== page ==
The groups active in this area are well-connected, with numerous collaborations at both national and international level, and this is supported by a healthy industry strongly engaged with leading research groups. (Evidence source 1,6) Many parts of industry are relevant beyond ICT - extending into healthcare, manufacturing and energy - and the research area-s grant portfolio reflects this. (Evidence source 4)
Concentrated among a small number of key institutions, the community is capable of attracting both UK and international academics and students. (Evidence source 2,3,4,8) The UK can support this community at different career stages through a mix of different mechanisms, suggesting that the UK is not at risk of losing capacity.
This area is well-supported by extensive and in some cases unique infrastructure, including cleanrooms, large equipment and facilities such as the expanding National Dark Fibre Infrastructure Service established in 2014 and the National Hub in High Value Photonic Manufacturing established in 2015. EPSRC funding for linking network testbeds has been awarded to projects working to link optical and wireless communications and therefore accelerate the impact of Optical Communications research in this area. (Evidence source 1,4,8)
This research area has the potential to contribute to Connected, Productive and Resilient Nation Outcomes in the short and long term, and the following specific Ambitions within these Outcomes:
P1: Introduce the next generation of innovative and disruptive technologies
Recent developments in the field (e.g. LiFi) have shown the potential.
C2: Achieve transformational development and use of the Internet of Things
This research area will enable communications paradigms for novel network architectures involving multiple devices.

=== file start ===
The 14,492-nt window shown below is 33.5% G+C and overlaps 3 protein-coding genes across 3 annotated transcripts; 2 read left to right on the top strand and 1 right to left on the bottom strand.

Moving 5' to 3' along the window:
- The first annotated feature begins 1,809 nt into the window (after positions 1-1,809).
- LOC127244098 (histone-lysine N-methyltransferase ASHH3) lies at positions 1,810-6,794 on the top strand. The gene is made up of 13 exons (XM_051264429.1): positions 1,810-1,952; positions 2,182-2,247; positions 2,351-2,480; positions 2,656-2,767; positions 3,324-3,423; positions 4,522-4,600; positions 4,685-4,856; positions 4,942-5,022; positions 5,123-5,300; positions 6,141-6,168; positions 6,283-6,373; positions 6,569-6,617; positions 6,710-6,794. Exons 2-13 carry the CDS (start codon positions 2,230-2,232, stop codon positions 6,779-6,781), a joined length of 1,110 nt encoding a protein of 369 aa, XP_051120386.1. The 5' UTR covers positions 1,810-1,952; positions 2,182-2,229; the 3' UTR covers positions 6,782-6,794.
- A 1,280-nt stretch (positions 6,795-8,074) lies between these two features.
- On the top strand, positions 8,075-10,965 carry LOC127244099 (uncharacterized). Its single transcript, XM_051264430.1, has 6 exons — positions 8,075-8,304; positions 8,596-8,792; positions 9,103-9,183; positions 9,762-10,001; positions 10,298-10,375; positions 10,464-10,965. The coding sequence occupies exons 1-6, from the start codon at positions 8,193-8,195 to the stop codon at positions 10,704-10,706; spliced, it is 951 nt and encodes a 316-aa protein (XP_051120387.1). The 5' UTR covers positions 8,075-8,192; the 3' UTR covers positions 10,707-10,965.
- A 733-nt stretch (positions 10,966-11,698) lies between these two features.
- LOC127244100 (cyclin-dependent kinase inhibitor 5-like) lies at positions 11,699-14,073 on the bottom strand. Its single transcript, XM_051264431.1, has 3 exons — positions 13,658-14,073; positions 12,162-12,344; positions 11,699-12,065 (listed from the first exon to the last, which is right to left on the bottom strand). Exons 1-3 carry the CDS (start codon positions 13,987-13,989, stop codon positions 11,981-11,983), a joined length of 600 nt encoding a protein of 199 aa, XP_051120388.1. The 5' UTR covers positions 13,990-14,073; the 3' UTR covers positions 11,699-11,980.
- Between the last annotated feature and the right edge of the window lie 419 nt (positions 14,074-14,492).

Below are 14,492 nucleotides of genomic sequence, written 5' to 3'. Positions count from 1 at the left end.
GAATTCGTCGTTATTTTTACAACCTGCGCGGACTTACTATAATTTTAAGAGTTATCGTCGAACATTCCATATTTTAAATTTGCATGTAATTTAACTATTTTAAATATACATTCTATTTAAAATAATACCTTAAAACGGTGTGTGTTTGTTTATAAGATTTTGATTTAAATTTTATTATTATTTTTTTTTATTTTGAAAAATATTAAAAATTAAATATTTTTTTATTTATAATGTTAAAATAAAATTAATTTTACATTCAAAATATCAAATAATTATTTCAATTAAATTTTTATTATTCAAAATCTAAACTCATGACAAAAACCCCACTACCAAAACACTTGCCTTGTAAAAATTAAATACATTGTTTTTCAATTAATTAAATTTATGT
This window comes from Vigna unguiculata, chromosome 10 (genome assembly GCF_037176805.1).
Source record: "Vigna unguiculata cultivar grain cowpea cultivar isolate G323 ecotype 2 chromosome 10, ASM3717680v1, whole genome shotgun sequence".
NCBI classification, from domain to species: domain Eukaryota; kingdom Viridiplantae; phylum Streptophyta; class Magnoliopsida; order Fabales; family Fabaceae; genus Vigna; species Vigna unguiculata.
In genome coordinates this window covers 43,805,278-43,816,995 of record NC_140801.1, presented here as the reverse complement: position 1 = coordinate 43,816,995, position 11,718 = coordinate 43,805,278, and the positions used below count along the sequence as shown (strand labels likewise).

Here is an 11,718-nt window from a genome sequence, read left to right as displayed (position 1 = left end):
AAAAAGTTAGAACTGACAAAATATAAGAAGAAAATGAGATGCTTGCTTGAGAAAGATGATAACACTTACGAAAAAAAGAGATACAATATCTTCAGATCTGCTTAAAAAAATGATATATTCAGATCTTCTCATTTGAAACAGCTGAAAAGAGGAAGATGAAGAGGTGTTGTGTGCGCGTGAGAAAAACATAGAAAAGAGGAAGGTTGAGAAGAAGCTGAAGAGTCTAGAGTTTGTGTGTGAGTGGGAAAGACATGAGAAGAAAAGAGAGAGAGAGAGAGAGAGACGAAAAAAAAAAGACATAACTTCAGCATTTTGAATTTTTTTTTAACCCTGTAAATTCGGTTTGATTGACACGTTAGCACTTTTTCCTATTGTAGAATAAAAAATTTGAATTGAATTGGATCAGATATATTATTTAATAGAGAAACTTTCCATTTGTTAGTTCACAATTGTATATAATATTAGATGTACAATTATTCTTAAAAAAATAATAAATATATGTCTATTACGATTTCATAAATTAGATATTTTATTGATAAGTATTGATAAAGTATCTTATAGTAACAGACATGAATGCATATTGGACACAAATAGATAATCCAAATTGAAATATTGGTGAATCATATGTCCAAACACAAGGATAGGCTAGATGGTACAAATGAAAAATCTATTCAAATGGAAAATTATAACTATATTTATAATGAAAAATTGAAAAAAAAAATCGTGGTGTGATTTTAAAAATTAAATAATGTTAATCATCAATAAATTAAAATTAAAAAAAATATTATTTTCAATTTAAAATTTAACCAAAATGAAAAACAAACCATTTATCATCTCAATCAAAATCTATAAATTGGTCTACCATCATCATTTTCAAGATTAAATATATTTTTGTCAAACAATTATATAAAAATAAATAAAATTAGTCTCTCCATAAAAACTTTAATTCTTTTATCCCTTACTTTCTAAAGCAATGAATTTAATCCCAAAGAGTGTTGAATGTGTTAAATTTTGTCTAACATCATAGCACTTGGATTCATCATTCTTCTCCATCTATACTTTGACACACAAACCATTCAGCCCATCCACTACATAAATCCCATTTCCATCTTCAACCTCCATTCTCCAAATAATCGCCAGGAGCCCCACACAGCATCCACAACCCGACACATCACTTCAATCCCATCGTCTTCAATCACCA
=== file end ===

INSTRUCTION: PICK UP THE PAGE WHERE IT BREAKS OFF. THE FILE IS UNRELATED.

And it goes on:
R2: Ensure a reliable infrastructure which underpins the UK economy
This area is relevant to future internet and communications networks.
- Roadmap: UK III-V Community Engagement with Industry.
- Community engagement (individual input, group feedback and team visits).
- Input from the ICT Strategic Advisory Team and Research Excellence Framework (REF) 2014 panellists.
- EPSRC Optical Communications research area data.
- Photonics Leadership Group.
- Photonics Leadership Group, UK Photonics: Future Growth Opportunity Roadmap (PDF), (2015).
- A. Hamacker and G. Jordan, Photonics: Revolutionising our World, (2014).
- Photonics21, The Photonics Landscape Europe.
Research area connections
This diagram shows the top 10 connections between Research Areas within the EPSRC research portfolio. The depth of the segment relates to value of grants and the width of the segment relates to the number of grants shared by those two Research Areas. Please click to see the related Research Area rationale.
Visualising our Portfolio (VoP)
Visualising our portfolio (VoP) is a tool for users to visually interact with the EPSRC portfolio and data relationships.
EPSRC support by research area in optical communications (GoW)
Search EPSRC's research and training grants.